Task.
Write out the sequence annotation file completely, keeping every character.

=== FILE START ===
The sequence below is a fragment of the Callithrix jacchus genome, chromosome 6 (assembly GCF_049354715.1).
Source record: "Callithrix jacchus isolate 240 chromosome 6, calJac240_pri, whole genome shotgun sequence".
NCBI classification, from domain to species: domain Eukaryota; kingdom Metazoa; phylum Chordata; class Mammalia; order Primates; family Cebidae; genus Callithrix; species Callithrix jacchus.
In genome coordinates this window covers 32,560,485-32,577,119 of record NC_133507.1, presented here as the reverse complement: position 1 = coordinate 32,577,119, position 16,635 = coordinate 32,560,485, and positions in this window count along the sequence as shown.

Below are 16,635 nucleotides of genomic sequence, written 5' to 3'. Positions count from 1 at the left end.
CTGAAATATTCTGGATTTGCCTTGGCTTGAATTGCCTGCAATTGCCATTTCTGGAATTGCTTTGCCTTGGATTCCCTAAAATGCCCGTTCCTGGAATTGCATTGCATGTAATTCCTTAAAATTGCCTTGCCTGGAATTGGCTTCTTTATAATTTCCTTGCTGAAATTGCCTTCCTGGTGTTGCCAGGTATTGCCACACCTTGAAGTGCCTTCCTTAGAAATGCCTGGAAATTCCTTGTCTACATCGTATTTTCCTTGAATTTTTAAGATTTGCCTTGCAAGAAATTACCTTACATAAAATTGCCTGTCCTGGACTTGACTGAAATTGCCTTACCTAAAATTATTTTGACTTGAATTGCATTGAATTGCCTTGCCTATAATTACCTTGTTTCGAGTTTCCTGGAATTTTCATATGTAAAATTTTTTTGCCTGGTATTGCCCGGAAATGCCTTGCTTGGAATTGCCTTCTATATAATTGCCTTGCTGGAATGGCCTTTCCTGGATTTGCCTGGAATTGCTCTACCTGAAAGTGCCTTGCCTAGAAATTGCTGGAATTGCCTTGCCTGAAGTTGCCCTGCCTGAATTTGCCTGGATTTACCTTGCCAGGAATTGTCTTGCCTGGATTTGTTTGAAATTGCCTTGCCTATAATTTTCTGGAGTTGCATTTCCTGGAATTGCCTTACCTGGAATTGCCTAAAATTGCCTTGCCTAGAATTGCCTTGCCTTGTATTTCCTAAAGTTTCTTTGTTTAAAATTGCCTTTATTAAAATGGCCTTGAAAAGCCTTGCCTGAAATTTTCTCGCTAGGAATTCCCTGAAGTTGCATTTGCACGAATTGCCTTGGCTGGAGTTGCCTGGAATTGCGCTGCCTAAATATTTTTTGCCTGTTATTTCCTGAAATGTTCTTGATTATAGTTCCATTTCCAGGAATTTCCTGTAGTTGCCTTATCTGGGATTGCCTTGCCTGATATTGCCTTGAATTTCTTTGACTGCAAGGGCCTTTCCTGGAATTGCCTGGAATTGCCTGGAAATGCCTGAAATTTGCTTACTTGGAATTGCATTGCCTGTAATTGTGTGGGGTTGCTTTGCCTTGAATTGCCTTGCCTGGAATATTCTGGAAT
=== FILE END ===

The sequence below is a fragment of the Callithrix jacchus genome, chromosome 6 (assembly GCF_049354715.1).
Source record: "Callithrix jacchus isolate 240 chromosome 6, calJac240_pri, whole genome shotgun sequence".
NCBI classification, from domain to species: domain Eukaryota; kingdom Metazoa; phylum Chordata; class Mammalia; order Primates; family Cebidae; genus Callithrix; species Callithrix jacchus.
In genome coordinates this window covers 32,560,485-32,577,119 of record NC_133507.1, presented here as the reverse complement: position 1 = coordinate 32,577,119, position 16,635 = coordinate 32,560,485, and positions in this window count along the sequence as shown.

Below are 16,635 nucleotides of genomic sequence, written 5' to 3'. Positions count from 1 at the left end.
CTGAAATATTCTGGATTTGCCTTGGCTTGAATTGCCTGCAATTGCCATTTCTGGAATTGCTTTGCCTTGGATTCCCTAAAATGCCCGTTCCTGGAATTGCATTGCATGTAATTCCTTAAAATTGCCTTGCCTGGAATTGGCTTCTTTATAATTTCCTTGCTGAAATTGCCTTCCTGGTGTTGCCAGGTATTGCCACACCTTGAAGTGCCTTCCTTAGAAATGCCTGGAAATTCCTTGTCTACATCGTATTTTCCTTGAATTTTTAAGATTTGCCTTGCAAGAAATTACCTTACATAAAATTGCCTGTCCTGGACTTGACTGAAATTGCCTTACCTAAAATTATTTTGACTTGAATTGCATTGAATTGCCTTGCCTATAATTACCTTGTTTCGAGTTTCCTGGAATTTTCATATGTAAAATTTTTTTGCCTGGTATTGCCCGGAAATGCCTTGCTTGGAATTGCCTTCTATATAATTGCCTTGCTGGAATGGCCTTTCCTGGATTTGCCTGGAATTGCTCTACCTGAAAGTGCCTTGCCTAGAAATTGCTGGAATTGCCTTGCCTGAAGTTGCCCTGCCTGAATTTGCCTGGATTTACCTTGCCAGGAATTGTCTTGCCTGGATTTGTTTGAAATTGCCTTGCCTATAATTTTCTGGAGTTGCATTTCCTGGAATTGCCTTACCTGGAATTGCCTAAAATTGCCTTGCCTAGAATTGCCTTGCCTTGTATTTCCTAAAGTTTCTTTGTTTAAAATTGCCTTTATTAAAATGGCCTTGAAAAGCCTTGCCTGAAATTTTCTCGCTAGGAATTCCCTGAAGTTGCATTTGCACGAATTGCCTTGGCTGGAGTTGCCTGGAATTGCGCTGCCTAAATATTTTTTGCCTGTTATTTCCTGAAATGTTCTTGATTATAGTTCCATTTCCAGGAATTTCCTGTAGTTGCCTTATCTGGGATTGCCTTGCCTGATATTGCCTTGAATTTCTTTGACTGCAAGGGCCTTTCCTGGAATTGCCTGGAATTGCCTGGAAATGCCTGAAATTTGCTTACTTGGAATTGCATTGCCTGTAATTGTGTGGGGTTGCTTTGCCTTGAATTGCCTTGCCTGGAATATTCTGGAAT